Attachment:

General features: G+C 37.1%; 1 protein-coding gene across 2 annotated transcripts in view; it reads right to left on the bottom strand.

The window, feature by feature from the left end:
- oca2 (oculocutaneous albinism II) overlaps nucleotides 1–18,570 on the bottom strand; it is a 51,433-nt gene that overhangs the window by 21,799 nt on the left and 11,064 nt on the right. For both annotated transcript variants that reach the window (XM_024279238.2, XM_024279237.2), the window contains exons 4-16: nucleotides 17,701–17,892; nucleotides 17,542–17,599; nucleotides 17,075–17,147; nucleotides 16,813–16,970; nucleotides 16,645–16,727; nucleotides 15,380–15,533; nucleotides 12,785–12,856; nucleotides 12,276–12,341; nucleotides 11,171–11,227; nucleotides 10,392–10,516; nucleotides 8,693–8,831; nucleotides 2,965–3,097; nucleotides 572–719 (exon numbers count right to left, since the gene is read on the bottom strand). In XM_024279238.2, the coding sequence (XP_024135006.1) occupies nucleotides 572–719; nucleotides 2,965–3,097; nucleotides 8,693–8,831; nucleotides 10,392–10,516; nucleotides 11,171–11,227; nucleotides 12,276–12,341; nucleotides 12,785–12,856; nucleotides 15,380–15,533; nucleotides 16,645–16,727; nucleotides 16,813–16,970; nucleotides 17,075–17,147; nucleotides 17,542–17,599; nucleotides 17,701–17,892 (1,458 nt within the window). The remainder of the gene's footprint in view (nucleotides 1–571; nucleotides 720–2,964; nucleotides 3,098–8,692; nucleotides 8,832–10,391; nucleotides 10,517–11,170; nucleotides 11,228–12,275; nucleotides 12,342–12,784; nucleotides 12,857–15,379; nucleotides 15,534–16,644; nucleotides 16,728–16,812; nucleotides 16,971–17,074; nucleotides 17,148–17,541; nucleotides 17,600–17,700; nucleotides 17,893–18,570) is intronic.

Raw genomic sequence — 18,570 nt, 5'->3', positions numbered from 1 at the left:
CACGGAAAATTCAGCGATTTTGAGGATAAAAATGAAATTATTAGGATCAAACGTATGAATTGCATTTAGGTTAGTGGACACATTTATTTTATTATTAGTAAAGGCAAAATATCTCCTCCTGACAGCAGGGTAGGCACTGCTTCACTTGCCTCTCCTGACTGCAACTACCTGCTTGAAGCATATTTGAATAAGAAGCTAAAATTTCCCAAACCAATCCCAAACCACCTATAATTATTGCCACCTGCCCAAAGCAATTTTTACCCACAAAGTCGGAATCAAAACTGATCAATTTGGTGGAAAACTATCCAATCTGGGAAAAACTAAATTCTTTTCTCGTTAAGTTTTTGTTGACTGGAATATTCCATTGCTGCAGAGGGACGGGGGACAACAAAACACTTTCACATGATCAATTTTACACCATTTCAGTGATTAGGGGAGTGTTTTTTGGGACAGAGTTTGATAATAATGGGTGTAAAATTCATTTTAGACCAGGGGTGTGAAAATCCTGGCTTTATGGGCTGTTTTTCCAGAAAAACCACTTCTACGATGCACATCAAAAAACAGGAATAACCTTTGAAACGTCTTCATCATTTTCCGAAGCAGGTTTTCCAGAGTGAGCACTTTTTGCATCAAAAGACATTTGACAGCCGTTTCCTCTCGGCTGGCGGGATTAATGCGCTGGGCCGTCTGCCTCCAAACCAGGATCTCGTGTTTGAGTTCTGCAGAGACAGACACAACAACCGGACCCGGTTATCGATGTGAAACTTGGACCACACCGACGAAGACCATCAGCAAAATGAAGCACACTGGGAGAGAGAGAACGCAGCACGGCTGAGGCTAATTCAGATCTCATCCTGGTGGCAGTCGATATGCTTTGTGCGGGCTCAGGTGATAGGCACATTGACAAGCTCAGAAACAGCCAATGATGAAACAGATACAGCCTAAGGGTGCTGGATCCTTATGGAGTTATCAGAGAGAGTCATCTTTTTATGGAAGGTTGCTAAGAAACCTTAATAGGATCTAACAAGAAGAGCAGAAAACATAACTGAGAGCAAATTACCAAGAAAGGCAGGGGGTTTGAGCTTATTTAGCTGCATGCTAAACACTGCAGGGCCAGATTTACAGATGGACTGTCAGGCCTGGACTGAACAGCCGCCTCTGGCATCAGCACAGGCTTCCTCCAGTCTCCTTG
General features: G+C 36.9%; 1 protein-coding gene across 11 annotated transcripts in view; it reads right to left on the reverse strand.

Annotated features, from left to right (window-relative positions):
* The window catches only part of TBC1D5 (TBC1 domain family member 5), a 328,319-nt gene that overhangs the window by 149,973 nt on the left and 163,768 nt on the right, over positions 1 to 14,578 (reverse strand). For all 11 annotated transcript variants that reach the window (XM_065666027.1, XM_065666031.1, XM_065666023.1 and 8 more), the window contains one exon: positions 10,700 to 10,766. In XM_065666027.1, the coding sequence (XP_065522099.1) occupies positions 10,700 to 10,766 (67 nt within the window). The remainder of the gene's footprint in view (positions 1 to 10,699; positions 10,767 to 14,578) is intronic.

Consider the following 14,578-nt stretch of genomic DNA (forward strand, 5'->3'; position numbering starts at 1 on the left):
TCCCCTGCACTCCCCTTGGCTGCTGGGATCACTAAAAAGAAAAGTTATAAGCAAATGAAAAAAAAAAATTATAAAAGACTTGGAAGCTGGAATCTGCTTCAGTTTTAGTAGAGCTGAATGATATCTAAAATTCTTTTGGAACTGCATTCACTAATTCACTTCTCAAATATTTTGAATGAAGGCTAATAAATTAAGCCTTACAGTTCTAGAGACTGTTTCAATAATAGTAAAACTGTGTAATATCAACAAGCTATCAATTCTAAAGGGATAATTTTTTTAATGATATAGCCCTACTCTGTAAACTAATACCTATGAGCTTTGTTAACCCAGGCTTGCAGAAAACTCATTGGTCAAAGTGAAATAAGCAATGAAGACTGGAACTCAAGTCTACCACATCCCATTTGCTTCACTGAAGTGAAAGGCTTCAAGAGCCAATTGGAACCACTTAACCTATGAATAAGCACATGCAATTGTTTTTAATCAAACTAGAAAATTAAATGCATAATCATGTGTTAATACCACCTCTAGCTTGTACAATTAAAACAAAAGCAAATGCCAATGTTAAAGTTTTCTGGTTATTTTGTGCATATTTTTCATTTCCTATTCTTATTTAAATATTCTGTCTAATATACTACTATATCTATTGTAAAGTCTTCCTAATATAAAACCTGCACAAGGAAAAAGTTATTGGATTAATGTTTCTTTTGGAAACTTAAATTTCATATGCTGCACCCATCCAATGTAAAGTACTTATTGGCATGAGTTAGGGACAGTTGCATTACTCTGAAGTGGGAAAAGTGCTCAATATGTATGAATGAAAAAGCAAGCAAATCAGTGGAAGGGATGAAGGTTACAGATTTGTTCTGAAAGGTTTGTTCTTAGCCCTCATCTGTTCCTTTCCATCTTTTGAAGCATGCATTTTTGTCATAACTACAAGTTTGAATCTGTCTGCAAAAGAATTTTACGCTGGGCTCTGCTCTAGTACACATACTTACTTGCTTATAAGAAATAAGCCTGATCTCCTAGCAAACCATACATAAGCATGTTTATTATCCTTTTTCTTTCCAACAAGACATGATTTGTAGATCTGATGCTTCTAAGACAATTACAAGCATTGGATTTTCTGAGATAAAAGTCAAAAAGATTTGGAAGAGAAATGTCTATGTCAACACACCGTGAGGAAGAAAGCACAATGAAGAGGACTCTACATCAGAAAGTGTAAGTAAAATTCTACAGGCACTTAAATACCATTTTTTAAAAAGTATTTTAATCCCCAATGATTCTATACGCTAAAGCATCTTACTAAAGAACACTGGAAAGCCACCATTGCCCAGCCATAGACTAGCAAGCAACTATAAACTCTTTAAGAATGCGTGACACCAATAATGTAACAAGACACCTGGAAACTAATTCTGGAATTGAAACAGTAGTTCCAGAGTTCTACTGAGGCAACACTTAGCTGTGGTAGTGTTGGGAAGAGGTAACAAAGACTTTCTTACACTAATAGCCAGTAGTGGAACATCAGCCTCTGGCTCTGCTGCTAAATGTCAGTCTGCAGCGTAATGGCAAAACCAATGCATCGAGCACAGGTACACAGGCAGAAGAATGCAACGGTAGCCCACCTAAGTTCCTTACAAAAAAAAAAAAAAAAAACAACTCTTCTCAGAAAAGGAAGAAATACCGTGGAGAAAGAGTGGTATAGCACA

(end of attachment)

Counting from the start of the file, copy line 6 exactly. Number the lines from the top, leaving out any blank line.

General features: G+C 36.9%; 1 protein-coding gene across 11 annotated transcripts in view; it reads right to left on the reverse strand.